Meet the 'Homegrown' Superintendents From San Francisco and Oakland

Oakland's Kyla Johnson-Trammell and San Francisco's Vincent Matthews will lead their respective school districts in the 2017-2018 school year. (Devin Katayama/KQED)

If you're a public school parent in San Francisco or Oakland, your child's education is now in the hands of a new leader.

Kyla Johnson-Trammell is the new schools chief in the Oakland Unified School District.

Vincent Matthews now heads up San Francisco Unified.

While their districts are very different, these leaders have one thing in common: They attended and worked in the schools they now lead.

They also join a growing list of “homegrown superintendents" in California. The trend comes after years of large urban school districts bringing in outsiders who often divided school communities with their ambitious agendas and short tenures.


In Oakland and San Francisco, the hope is that Johnson-Trammell and Mathews will stay longer, easily win trust among families and community members, and stabilize their districts.

Vincent Matthews: 'This Is My Home'

A prominent African-American school administrator, Matthews led San Jose Unified for more than five years. Before that, he was the state-appointed administrator for Oakland Unified, helping the district get out of its financial mess in 2007.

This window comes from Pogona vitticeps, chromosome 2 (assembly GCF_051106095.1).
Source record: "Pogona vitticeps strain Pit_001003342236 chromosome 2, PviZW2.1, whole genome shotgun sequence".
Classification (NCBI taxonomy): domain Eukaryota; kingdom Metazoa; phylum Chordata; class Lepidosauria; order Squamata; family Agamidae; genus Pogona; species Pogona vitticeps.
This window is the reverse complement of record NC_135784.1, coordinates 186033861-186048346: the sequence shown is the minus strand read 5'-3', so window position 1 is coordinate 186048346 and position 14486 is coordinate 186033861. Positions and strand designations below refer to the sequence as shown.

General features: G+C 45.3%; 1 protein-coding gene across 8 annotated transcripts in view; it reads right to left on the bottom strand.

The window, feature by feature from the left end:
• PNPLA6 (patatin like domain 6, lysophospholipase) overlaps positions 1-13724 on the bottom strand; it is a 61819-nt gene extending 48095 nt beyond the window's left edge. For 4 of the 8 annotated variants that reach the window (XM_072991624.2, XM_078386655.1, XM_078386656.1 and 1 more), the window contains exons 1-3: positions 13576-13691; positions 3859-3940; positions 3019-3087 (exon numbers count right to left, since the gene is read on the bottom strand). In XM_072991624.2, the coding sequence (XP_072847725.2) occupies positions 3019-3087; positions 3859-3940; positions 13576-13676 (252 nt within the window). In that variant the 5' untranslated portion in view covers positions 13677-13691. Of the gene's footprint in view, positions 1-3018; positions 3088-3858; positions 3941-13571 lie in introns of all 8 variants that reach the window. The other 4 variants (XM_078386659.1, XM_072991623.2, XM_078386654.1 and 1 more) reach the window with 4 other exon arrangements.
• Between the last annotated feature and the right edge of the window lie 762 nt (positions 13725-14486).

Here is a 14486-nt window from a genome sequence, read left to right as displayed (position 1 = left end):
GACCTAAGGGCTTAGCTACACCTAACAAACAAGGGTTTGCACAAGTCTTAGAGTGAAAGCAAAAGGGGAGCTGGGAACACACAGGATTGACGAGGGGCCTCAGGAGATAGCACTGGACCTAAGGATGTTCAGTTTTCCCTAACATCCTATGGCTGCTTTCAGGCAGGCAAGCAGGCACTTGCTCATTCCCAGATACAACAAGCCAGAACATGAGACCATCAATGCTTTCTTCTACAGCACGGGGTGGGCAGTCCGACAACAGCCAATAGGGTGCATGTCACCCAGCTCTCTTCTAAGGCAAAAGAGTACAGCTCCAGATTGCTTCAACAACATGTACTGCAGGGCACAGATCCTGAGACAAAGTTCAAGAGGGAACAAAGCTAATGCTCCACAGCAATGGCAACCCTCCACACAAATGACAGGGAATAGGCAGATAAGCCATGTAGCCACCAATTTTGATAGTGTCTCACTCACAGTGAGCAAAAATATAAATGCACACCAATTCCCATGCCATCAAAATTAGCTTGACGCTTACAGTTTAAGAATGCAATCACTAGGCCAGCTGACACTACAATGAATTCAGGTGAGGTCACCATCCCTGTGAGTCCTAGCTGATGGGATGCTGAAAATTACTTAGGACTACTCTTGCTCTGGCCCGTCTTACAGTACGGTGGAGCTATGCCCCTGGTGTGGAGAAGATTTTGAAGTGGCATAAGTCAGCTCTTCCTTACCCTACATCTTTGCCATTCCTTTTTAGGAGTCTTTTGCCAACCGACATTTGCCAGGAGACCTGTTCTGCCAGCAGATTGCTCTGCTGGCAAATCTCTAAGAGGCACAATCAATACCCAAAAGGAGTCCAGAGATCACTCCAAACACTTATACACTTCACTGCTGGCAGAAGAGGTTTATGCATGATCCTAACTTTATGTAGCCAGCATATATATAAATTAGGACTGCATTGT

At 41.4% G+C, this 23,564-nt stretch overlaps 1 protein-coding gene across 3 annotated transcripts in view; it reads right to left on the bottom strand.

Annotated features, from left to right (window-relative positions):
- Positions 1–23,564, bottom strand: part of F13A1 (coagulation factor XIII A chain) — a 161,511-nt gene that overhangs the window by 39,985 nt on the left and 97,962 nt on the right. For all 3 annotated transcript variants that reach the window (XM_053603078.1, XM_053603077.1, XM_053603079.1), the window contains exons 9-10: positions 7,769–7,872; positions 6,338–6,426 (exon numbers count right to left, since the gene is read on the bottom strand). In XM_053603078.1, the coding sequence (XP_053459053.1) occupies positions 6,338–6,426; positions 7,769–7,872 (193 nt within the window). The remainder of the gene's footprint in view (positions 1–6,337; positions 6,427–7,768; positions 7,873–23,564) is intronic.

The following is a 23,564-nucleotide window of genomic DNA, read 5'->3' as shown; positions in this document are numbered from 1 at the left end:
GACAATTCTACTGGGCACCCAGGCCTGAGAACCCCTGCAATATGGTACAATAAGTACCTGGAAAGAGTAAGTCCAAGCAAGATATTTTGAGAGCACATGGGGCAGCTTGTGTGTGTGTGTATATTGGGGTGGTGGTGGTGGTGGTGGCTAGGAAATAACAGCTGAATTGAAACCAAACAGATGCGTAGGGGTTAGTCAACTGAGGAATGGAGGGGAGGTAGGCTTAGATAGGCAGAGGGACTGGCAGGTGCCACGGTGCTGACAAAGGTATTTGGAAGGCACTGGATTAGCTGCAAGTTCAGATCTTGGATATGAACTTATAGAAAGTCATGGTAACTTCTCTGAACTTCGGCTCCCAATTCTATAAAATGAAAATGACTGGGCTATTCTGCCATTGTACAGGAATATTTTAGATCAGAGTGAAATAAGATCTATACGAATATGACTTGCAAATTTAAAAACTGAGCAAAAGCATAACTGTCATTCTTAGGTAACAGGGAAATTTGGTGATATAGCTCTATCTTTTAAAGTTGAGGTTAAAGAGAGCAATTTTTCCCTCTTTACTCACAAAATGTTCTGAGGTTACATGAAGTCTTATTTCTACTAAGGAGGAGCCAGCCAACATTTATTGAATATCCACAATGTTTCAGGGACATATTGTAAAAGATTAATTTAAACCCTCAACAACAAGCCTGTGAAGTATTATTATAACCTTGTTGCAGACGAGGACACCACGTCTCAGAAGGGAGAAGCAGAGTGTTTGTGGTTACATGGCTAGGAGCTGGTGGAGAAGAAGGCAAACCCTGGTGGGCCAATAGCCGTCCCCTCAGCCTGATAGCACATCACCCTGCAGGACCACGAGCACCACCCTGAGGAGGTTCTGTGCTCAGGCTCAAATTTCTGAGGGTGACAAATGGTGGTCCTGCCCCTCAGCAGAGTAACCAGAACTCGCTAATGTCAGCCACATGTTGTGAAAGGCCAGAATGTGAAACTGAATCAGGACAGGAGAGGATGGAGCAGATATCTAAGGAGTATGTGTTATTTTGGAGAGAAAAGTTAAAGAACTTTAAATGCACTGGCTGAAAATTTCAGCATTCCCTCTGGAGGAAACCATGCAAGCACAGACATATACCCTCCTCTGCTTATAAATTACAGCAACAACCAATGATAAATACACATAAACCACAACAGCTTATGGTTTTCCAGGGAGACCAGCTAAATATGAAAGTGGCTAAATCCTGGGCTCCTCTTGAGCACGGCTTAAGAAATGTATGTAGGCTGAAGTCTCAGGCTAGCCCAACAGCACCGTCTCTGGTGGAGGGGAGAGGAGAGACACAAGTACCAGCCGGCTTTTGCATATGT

Until recently, he was overseeing the troubled Inglewood Unified School District near Los Angeles, also as a state-appointed administrator.

“I’ve loved every place that I’ve had the opportunity to be a part of. But San Francisco is where I was raised. This is my home,” Matthews said.

He grew up in the Haight-Ashbury District in the 1970s. His mom and siblings lived in a Victorian with two other families. He attended public schools in the neighborhood, went to San Francisco State University and returned to the district as a teacher and then a principal.

His deep connection to San Francisco -- combined with his 30 years of experience as a successful school leader -- helped him land his new job.

“My job is to be the chief collaborator around getting students in this city a high-quality education,” he said. “I will scream that from the mountaintops, and I will talk to each and every person who wants to hear it. Even people who don’t want to hear it. They will hear it from me.”

Matthews demonstrated his unique ability to connect with local educators at a recent meet-and-greet at one of Google’s downtown offices.

Teachers from the city’s Bayview District were invited to attend, and Matthews told the crowd it felt like a reunion. He said that even though he went to school in the Haight, he spent a lot of time in the Bayview, where many African-American families lived. He has fond memories of attending church in the neighborhood, going to choir practice and hanging out with friends.

However, Matthews said that even as a kid he noticed the educational inequities within district schools, which he believes remain today.

“That is key for me. Your ZIP code should not determine the quality of the education you receive,” he told the roomful of teachers.